“Six-hundred thousand dollars isn’t even the tip of the ice berg,” noted RDC Executive Director Jason Brune. “One single project alone could easily incur millions of dollars in protracted litigation and local communities could be forced to spend hundreds of millions of dollars to comply with new regulations and standards.”
Brune warned that industries tend to avoid investing in projects that are within ESA critical habitat areas, fearing substantial delays, higher costs, regulatory uncertainty and litigation. “The actual loss of future investment dollars flowing into our region and the loss of potential new jobs from those investments are difficult to measure, but they are real,” Brune added. “This proposal will mean less economic opportunity and a weaker economy – all with no corresponding benefit to the whales, which are already protected under the Marine Mammal Protection Act and other measures.”
The ESA requires federal agencies to consider the economic impact of critical habitat designations. Areas may be excluded from critical habitat if the benefits of such exclusion outweigh the benefits of the designation. However, an area cannot be exempt if the failure to designate critical habitat will result in the extinction of a species.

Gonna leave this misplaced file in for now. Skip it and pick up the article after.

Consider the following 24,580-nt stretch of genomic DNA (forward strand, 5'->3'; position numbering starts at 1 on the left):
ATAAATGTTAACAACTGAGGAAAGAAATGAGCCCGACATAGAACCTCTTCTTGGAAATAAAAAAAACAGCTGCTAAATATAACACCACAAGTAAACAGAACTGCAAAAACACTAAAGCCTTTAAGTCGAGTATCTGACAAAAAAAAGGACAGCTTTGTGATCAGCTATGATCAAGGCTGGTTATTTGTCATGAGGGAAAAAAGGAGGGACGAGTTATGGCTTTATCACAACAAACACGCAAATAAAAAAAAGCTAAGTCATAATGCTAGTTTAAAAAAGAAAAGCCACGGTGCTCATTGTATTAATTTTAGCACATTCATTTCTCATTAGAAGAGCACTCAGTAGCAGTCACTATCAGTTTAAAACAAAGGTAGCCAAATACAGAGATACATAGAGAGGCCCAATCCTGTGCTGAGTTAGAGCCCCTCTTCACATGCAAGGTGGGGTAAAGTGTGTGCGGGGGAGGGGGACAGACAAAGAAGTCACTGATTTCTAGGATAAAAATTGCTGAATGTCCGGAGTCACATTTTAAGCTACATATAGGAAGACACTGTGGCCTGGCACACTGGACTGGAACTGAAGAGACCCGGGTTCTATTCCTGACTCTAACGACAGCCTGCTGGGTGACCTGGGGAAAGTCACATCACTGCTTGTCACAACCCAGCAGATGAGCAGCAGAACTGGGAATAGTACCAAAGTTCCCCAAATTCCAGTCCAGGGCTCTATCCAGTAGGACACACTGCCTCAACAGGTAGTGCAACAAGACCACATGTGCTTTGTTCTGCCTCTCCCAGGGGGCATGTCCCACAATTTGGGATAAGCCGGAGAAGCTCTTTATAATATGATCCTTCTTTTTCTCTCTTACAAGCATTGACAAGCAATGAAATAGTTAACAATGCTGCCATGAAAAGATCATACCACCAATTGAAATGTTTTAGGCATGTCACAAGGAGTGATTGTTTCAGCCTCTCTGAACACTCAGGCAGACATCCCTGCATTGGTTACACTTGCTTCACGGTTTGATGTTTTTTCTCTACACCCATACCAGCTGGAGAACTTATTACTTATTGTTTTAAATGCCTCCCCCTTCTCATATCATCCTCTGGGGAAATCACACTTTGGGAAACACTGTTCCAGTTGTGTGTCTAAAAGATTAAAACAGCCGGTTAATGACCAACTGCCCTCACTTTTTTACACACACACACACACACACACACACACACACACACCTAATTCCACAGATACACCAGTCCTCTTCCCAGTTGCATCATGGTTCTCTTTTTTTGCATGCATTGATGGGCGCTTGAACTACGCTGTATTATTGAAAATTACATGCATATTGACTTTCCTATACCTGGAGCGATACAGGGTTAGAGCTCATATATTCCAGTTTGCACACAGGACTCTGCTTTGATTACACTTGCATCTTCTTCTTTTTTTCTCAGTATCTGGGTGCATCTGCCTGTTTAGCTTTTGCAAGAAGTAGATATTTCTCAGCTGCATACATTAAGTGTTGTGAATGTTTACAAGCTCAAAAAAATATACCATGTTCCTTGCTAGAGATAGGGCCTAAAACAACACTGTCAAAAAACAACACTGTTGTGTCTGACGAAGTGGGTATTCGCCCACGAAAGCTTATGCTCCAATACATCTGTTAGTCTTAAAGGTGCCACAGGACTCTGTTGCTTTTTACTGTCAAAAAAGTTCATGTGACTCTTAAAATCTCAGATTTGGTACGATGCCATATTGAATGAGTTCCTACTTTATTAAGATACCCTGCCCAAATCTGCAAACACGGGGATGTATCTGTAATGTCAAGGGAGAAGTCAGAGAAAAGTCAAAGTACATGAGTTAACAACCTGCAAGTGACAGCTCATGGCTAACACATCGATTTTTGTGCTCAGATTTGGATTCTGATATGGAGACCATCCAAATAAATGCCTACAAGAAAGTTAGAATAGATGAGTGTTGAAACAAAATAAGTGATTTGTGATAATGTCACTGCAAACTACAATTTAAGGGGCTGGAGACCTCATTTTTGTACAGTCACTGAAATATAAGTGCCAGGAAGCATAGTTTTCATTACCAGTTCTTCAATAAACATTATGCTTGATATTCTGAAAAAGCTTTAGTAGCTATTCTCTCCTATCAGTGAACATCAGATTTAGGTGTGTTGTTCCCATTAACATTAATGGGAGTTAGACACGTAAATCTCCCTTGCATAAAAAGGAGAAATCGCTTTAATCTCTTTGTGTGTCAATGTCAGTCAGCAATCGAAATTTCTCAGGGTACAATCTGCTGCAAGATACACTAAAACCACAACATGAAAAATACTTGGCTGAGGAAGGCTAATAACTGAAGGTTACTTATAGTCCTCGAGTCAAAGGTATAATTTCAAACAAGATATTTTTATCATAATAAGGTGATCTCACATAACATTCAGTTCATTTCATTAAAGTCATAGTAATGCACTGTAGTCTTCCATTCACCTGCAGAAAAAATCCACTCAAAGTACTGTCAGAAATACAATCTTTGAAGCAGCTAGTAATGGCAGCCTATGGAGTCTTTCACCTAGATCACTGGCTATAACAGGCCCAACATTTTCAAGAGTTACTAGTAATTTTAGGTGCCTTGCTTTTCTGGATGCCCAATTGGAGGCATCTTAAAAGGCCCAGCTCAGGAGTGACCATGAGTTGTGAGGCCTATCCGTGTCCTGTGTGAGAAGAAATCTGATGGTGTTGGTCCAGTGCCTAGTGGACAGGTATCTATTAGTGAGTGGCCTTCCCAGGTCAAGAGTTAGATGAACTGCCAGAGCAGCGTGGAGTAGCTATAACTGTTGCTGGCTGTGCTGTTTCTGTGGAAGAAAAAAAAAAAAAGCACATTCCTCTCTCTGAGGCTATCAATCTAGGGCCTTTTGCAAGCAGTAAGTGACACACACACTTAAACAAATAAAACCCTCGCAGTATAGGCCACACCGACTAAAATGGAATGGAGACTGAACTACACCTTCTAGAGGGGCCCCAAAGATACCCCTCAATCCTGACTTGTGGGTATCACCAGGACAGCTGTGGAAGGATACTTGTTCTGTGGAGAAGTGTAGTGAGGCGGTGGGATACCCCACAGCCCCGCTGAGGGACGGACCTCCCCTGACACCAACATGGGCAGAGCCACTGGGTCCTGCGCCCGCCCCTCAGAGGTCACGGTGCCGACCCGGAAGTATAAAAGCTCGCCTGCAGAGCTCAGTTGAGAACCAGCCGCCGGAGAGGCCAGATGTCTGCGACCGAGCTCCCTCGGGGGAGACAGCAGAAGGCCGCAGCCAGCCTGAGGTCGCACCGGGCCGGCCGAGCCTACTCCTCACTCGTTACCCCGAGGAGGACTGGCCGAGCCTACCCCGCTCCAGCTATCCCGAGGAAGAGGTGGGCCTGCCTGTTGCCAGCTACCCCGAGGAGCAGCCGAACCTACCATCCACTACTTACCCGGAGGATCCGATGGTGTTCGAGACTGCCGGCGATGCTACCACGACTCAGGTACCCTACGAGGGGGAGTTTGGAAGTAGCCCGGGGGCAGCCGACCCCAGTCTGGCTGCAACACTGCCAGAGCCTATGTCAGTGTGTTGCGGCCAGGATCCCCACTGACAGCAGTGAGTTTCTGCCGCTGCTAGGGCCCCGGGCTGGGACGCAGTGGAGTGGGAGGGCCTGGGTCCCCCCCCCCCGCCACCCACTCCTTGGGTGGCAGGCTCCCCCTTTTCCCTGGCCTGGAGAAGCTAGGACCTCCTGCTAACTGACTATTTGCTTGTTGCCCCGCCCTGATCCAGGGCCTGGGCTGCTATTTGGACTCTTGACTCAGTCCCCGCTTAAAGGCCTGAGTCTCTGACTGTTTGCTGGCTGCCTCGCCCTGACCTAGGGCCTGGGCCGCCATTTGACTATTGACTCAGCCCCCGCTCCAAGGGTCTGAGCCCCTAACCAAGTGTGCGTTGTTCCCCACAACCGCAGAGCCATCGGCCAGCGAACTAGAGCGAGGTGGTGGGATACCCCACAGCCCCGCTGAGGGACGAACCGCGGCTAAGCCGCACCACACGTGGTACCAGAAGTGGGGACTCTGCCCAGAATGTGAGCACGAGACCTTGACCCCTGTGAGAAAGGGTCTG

In previous comments, RDC encouraged NMFS to exclude the entire Cook Inlet from critical habitat, given extensive mitigation and regulatory measures already in place to protect beluga whales make extinction of the species unlikely.
Federal scientists predicted it would take five to seven years after the unsustainable subsistence harvest was stopped before growth would be seen in the population. As predicted, growth has been seen, with the population rising from 278 belugas in 2005 to 321 in 2009 – nearly 4% growth per year as predicted.
Cook Inlet belugas are one of five populations within Alaskan waters. The other belugas, which are not listed as threatened or endangered, spend summers in Bristol Bay, the eastern Bering Sea, the eastern Chukchi Sea and the Beaufort Sea.
RDC has been engaged in the beluga whale issue since the 1990s, convening stakeholder meetings of many potentially-affected users. Over the years, RDC has worked closely with its members and NMFS on a number of initiatives to assist in the recovery of the stock.
Moreover, RDC members have invested millions of dollars on beluga research. “We have all been long-time advocates of additional research, with RDC members funding the majority of the work that has been done on belugas in the last decade,” said Brune. “Their research and data should be incorporated into any final plan.”
The comment period on the proposed critical habitat areas ends January 31, 2010. Send comments to: Assistant Regional Administrator, Protected Resources, Alaska Region, NOAA Fisheries, ATTN: Ellen Sebastian. Comments must be identified by “RIN 0648-AX50” and sent by one of the following methods:
Mail: Box 21668, Juneau, AK 99802
The designations could become final in the spring.